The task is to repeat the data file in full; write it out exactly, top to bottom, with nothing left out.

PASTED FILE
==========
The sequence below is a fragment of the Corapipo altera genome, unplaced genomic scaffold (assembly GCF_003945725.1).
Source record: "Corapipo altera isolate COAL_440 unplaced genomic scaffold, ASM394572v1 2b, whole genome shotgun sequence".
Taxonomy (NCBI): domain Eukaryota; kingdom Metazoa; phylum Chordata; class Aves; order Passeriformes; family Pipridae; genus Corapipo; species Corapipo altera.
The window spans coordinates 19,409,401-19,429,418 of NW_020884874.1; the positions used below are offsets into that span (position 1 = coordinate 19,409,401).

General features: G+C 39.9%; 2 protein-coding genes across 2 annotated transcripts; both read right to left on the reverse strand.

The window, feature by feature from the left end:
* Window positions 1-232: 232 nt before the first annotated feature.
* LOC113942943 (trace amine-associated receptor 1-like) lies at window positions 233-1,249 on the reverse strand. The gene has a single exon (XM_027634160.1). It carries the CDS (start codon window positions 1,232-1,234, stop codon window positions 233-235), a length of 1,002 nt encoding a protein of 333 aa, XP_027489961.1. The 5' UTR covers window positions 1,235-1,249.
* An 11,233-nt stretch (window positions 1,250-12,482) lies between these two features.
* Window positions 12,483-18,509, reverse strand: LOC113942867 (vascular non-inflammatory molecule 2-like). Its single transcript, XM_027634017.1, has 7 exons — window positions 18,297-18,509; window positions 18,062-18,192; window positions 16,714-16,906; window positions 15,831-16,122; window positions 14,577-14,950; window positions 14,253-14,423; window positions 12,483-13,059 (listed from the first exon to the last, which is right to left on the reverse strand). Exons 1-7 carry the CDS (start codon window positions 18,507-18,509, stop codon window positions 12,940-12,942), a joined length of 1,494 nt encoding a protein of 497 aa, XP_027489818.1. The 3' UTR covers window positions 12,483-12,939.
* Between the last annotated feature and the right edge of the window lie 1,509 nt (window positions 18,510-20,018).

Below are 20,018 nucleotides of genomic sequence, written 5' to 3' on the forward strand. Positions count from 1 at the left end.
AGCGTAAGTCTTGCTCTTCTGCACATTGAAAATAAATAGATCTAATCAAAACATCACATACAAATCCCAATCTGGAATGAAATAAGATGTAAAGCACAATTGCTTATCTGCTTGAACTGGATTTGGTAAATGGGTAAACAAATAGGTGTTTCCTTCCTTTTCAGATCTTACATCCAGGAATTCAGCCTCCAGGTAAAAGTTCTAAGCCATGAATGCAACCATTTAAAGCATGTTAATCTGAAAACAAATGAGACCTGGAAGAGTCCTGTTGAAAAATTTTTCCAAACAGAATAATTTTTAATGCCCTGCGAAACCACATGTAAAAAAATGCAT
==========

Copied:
The sequence below is a fragment of the Corapipo altera genome, unplaced genomic scaffold (assembly GCF_003945725.1).
Source record: "Corapipo altera isolate COAL_440 unplaced genomic scaffold, ASM394572v1 2b, whole genome shotgun sequence".
Taxonomy (NCBI): domain Eukaryota; kingdom Metazoa; phylum Chordata; class Aves; order Passeriformes; family Pipridae; genus Corapipo; species Corapipo altera.
The window spans coordinates 19,409,401-19,429,418 of NW_020884874.1; the positions used below are offsets into that span (position 1 = coordinate 19,409,401).

General features: G+C 39.9%; 2 protein-coding genes across 2 annotated transcripts; both read right to left on the reverse strand.

The window, feature by feature from the left end:
* Window positions 1-232: 232 nt before the first annotated feature.
* LOC113942943 (trace amine-associated receptor 1-like) lies at window positions 233-1,249 on the reverse strand. The gene has a single exon (XM_027634160.1). It carries the CDS (start codon window positions 1,232-1,234, stop codon window positions 233-235), a length of 1,002 nt encoding a protein of 333 aa, XP_027489961.1. The 5' UTR covers window positions 1,235-1,249.
* An 11,233-nt stretch (window positions 1,250-12,482) lies between these two features.
* Window positions 12,483-18,509, reverse strand: LOC113942867 (vascular non-inflammatory molecule 2-like). Its single transcript, XM_027634017.1, has 7 exons — window positions 18,297-18,509; window positions 18,062-18,192; window positions 16,714-16,906; window positions 15,831-16,122; window positions 14,577-14,950; window positions 14,253-14,423; window positions 12,483-13,059 (listed from the first exon to the last, which is right to left on the reverse strand). Exons 1-7 carry the CDS (start codon window positions 18,507-18,509, stop codon window positions 12,940-12,942), a joined length of 1,494 nt encoding a protein of 497 aa, XP_027489818.1. The 3' UTR covers window positions 12,483-12,939.
* Between the last annotated feature and the right edge of the window lie 1,509 nt (window positions 18,510-20,018).

Below are 20,018 nucleotides of genomic sequence, written 5' to 3' on the forward strand. Positions count from 1 at the left end.
AGCGTAAGTCTTGCTCTTCTGCACATTGAAAATAAATAGATCTAATCAAAACATCACATACAAATCCCAATCTGGAATGAAATAAGATGTAAAGCACAATTGCTTATCTGCTTGAACTGGATTTGGTAAATGGGTAAACAAATAGGTGTTTCCTTCCTTTTCAGATCTTACATCCAGGAATTCAGCCTCCAGGTAAAAGTTCTAAGCCATGAATGCAACCATTTAAAGCATGTTAATCTGAAAACAAATGAGACCTGGAAGAGTCCTGTTGAAAAATTTTTCCAAACAGAATAATTTTTAATGCCCTGCGAAACCACATGTAAAAAAATGCAT